Community Aquatics Planning: The Family Recreation Center

By Ellis, Kenneth L. | Parks & Recreation, November 1993 | Go to article overview

Community Aquatics Planning: The Family Recreation Center


Ellis, Kenneth L., Parks & Recreation


The majority of community park and recreation programs generally consist of indoor and outdoor activities funded by tax dollars that often don't cover the cost, and most generally do not amortize capital costs. With declining funds from federal and state authorities, municipalities have had to either raise taxes to continue operating and maintaining existing facilities and/or to develop new facilities. Their only other choice is to cut back on existing recreation programs or discard plans for sorely-needed new programs.

The revenue-positive family recreation center (FRC) concept will allow a community to expand its recreation and leisure facilities and provide for the needs of its constituencies. FRC programming promotes a "quality of life" concept by providing more exercise-oriented programs for fitness and well-being, community meeting space for local community projects and, in general, family-oriented activities designed to appeal to all family members, from infants to senior citizens. Most important, the center is designed and managed so that revenues produced by charging reasonable daily fees ($5 to $7 per visit) will cover both operating and capital costs.

The prototype FRC currently under consideration by a midwestern community will be a 212,000 square foot center for family recreation and community activities. Here families, kids and grandparents can come together for a variety of healthy activities which meet the needs and interests of every age group.

Upon arriving, visitors will enter the facility at the crossroads of its upper level galleria where they can view all the unfolding facilities of the recreation center on the level below, including:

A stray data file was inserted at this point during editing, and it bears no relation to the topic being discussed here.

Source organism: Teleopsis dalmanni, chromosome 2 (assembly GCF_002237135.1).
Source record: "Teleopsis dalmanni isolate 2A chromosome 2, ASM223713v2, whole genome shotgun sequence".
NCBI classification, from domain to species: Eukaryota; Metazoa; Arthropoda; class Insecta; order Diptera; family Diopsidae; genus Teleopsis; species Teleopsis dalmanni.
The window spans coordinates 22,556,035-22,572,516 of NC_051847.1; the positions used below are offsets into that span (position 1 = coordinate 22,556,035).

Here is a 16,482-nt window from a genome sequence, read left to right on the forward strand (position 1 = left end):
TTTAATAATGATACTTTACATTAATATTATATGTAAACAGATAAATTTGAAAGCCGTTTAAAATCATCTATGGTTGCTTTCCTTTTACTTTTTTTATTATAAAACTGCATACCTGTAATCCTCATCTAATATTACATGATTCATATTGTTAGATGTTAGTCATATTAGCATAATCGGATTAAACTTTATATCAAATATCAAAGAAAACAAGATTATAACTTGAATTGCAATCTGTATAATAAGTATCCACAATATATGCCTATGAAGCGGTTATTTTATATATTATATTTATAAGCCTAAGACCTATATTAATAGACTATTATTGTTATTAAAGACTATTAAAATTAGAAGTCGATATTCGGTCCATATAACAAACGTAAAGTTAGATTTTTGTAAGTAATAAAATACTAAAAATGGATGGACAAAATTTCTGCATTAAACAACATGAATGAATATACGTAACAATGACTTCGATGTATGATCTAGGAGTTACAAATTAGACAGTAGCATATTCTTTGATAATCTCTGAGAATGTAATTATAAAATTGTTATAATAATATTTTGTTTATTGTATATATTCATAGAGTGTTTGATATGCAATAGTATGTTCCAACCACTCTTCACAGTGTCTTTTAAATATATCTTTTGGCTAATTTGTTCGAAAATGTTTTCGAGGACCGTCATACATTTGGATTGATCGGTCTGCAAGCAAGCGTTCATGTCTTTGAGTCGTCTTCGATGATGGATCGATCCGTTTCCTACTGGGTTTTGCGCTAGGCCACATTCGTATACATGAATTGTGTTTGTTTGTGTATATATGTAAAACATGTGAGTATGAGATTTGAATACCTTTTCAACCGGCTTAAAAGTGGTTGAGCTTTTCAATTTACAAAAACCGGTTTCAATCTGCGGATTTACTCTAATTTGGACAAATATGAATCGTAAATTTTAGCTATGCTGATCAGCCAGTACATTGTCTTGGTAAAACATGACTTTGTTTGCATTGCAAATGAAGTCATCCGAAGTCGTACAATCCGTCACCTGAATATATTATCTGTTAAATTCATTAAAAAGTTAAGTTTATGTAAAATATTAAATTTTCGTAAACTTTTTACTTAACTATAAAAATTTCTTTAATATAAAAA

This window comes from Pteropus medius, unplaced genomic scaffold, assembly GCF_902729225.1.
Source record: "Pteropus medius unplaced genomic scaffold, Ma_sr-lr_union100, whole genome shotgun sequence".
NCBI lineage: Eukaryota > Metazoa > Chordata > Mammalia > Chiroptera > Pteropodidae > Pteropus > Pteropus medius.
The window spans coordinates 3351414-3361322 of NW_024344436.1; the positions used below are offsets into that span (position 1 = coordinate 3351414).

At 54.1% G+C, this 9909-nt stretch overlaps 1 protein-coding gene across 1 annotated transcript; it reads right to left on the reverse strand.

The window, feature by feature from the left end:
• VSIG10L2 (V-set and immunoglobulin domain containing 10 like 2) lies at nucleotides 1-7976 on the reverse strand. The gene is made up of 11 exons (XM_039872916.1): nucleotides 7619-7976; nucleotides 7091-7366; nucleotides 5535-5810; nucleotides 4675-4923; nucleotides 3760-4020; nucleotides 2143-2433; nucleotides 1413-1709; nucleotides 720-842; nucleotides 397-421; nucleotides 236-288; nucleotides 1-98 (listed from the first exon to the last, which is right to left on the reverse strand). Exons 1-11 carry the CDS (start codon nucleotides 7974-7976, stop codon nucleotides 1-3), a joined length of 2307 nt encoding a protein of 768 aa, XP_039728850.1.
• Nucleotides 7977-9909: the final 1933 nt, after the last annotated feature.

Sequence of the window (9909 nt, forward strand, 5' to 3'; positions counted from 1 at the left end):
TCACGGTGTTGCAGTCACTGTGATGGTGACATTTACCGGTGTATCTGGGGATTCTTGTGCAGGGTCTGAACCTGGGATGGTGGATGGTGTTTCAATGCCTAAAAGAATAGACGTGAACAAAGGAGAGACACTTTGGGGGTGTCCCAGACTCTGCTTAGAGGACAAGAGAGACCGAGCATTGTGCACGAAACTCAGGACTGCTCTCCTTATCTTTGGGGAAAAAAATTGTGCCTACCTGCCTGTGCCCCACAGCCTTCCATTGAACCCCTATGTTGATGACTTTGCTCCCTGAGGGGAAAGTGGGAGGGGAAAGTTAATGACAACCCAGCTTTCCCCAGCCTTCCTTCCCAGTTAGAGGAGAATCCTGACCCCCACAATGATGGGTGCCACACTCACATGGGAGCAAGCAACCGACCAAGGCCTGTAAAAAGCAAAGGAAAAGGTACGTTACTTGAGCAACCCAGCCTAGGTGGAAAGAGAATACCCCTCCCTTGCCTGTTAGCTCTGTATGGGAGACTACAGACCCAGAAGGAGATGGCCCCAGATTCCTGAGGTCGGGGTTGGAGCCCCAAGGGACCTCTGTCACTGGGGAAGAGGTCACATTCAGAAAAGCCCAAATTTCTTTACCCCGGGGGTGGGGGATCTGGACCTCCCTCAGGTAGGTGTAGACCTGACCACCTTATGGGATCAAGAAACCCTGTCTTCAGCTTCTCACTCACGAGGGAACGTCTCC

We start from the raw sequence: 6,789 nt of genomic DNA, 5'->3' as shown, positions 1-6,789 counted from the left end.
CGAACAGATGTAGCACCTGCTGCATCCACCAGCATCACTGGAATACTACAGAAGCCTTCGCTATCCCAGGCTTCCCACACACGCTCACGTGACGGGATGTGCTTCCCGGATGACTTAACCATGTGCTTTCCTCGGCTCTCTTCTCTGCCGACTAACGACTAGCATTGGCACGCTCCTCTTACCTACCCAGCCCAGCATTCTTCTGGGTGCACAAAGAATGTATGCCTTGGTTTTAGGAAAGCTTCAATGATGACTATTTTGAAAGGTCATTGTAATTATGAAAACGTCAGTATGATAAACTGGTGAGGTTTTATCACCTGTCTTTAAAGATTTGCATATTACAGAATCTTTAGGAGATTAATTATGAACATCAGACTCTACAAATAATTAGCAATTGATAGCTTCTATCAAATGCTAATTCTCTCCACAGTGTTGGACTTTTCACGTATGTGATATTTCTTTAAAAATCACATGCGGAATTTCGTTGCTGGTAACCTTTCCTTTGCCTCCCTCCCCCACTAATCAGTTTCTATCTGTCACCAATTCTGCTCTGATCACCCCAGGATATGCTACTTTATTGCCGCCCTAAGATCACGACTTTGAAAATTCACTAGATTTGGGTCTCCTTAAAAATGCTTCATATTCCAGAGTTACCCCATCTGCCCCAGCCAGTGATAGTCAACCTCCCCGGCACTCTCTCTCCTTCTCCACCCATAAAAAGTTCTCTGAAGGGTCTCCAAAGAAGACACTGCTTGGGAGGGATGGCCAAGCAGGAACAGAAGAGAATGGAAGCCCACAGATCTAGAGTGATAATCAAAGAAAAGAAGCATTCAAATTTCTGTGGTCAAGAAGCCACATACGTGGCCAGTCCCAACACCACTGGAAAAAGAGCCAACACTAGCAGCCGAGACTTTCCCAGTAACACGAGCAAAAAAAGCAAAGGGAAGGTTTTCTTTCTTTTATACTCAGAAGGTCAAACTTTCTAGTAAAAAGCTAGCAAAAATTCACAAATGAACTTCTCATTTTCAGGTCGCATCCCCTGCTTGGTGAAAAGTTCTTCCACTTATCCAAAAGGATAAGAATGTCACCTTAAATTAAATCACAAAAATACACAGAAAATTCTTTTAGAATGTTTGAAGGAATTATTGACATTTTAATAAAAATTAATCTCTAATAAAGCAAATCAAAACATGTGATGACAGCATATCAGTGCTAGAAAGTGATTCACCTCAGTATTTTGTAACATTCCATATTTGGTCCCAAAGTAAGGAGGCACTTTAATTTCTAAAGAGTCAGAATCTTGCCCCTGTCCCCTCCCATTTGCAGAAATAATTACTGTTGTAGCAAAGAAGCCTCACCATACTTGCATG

* An aquatic leisure pool complex whose spacious decks, interior gardens and landscaping and elaborate natural rockscapes surround a seemingly endless variety of waterslides, warm-water pools, spas and wavepools.

* An Olympic training and competition aquatic facility with its 50-meter Olympic pool, ten-meter diving tower and tank, event seating, press facilities, changing rooms and administrative spaces.

* A fitness and wellness center incorporating a multipurpose gymnasium, aerobics and cardiovascular exercise facilities; weight equipment; free-weight circuit; a three-lane, banked, indoor running track; locker rooms and lounge.

* Restaurants, a snack bar and girl shops.

Grouped along the galleria at the upper level, will be special function multipurpose and community service space designed to broaden the base within the community that the recreation center serves. Facilities will include:

* A child-care/nursery with separate entrance and a dedicated child-scaled interior playground.

* A 400 fixed seat community theatre.

* Flexible meeting rooms for community and corporate group functions.

* A recreation center for teenagers.

* Multipurpose adult education facilities, including a media center and library.

* A senior citizen center.

* A restaurant.

* Administrative and support spaces.

Architecturally, the FRC is organized along the clerestory lighted gallerias that radiate outward from its entrance at 90 degrees to each other. From these gallerias, dramatic views open to the excitement of the leisure pools, water slides, fitness and wellness center, and Olympic competition center on the lower level. The bi-axial linear plan anticipates the phased addition of even more programs and facilities such as an ice skating rink, a sports medicine center or further expansion of the competition swim center.

The focal point of the center, the aquatic leisure center, features a transparent insulated and truss-supported roof to flood the center with daylight and allow UV rays to nourish plants and tan bathers. Within this environment, all water features are ozone purified and humidity is carefully controlled for comfort. …

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